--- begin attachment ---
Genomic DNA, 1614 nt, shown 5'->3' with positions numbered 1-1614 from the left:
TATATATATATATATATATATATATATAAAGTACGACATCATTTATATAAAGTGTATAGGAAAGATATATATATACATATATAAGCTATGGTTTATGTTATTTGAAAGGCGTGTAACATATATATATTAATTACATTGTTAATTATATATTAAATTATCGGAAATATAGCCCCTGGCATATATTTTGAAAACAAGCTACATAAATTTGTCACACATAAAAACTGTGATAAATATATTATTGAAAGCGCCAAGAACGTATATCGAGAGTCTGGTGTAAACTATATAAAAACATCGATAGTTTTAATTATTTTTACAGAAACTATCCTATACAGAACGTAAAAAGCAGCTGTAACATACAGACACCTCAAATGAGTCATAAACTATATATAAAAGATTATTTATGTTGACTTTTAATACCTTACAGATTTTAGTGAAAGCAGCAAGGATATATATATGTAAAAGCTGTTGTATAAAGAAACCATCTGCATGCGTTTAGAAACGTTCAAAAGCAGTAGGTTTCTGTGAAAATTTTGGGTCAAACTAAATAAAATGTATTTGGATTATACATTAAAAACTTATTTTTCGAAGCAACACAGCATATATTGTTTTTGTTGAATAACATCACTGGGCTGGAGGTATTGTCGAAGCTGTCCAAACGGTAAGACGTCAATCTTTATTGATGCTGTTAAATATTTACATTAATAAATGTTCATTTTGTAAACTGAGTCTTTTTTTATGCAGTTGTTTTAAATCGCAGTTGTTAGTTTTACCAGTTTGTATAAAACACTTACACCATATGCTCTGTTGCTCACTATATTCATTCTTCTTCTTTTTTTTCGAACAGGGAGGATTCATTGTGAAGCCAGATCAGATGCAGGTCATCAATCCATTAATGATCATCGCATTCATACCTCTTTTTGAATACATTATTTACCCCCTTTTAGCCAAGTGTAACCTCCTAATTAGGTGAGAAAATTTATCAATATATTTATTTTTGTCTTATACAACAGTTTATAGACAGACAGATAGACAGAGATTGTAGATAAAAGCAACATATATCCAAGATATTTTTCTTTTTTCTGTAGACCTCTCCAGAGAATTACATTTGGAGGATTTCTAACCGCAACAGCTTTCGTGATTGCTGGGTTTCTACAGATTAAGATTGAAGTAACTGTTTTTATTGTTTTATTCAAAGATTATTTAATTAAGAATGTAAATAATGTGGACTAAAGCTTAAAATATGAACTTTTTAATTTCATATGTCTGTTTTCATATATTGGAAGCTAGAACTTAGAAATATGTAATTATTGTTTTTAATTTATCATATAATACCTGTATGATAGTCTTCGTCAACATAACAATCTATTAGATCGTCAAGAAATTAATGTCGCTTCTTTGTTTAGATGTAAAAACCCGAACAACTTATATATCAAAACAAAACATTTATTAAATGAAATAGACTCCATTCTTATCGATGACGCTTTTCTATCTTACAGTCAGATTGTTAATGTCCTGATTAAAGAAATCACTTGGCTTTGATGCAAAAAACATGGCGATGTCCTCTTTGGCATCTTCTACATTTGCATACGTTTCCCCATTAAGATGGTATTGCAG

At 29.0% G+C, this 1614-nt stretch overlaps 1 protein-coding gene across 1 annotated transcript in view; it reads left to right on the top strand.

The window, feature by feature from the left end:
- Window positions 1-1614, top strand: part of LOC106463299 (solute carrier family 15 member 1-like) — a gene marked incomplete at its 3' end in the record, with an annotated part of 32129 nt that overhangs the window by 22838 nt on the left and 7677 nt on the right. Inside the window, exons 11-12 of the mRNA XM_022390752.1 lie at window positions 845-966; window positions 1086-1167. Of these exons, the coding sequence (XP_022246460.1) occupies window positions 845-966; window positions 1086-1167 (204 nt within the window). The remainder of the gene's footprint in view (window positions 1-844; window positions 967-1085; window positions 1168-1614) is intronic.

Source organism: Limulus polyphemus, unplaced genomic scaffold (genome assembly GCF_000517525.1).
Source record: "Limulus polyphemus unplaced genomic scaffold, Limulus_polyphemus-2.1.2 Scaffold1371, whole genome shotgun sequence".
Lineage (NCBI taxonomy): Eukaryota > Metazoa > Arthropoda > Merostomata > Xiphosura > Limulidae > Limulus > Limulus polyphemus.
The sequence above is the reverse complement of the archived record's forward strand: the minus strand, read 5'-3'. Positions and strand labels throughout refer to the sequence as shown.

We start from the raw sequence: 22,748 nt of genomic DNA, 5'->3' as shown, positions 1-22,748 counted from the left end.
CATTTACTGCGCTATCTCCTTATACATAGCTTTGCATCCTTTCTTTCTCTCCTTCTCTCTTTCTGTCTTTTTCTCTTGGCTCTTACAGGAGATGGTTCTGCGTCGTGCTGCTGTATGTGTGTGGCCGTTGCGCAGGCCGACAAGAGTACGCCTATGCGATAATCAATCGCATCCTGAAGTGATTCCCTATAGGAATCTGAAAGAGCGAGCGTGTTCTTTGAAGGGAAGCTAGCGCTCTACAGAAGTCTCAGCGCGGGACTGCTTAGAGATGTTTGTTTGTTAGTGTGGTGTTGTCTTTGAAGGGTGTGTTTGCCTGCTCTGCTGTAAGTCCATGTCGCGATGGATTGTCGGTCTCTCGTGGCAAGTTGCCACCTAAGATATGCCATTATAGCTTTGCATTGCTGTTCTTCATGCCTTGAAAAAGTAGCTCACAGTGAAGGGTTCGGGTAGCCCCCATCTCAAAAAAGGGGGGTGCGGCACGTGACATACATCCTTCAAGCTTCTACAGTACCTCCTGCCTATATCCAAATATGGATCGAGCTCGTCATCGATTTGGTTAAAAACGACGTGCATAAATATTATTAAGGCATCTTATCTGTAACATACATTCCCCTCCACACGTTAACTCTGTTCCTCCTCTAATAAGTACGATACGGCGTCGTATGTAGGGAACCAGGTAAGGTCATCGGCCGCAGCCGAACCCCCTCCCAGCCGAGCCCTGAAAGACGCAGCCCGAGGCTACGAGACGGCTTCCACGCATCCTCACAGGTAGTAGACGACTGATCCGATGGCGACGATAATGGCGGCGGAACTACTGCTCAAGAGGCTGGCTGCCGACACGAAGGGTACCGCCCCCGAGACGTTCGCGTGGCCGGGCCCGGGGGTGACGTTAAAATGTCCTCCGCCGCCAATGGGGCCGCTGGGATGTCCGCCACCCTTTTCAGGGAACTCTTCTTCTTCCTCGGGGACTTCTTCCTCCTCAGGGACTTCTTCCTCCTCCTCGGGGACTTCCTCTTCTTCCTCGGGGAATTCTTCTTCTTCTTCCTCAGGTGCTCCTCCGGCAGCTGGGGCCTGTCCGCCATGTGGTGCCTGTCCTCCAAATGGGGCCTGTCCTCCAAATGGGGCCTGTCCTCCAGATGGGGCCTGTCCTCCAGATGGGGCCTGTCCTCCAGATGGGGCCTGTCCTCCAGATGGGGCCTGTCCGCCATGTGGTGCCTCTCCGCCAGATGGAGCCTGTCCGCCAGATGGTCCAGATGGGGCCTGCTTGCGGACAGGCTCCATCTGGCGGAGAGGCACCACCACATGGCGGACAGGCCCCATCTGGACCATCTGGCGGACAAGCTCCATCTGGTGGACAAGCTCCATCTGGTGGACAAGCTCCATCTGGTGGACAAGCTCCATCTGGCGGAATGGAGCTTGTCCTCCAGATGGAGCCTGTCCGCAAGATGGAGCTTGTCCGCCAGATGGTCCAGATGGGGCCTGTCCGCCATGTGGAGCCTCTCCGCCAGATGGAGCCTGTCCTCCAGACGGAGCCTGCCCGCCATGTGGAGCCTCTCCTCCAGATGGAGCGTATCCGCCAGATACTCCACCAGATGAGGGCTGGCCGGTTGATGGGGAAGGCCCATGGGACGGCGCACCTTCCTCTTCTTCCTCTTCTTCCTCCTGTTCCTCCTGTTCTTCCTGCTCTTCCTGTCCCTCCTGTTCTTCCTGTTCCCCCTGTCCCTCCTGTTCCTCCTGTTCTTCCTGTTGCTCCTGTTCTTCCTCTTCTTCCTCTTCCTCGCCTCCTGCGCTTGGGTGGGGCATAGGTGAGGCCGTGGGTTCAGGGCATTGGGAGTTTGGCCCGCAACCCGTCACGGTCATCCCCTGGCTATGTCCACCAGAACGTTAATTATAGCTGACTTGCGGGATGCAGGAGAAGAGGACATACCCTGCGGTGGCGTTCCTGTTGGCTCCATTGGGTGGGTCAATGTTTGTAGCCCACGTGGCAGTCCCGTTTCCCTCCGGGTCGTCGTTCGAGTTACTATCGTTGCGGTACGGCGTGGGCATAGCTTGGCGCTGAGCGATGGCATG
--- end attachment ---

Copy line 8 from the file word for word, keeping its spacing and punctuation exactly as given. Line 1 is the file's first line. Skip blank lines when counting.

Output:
Lineage (NCBI taxonomy): Eukaryota > Metazoa > Arthropoda > Merostomata > Xiphosura > Limulidae > Limulus > Limulus polyphemus.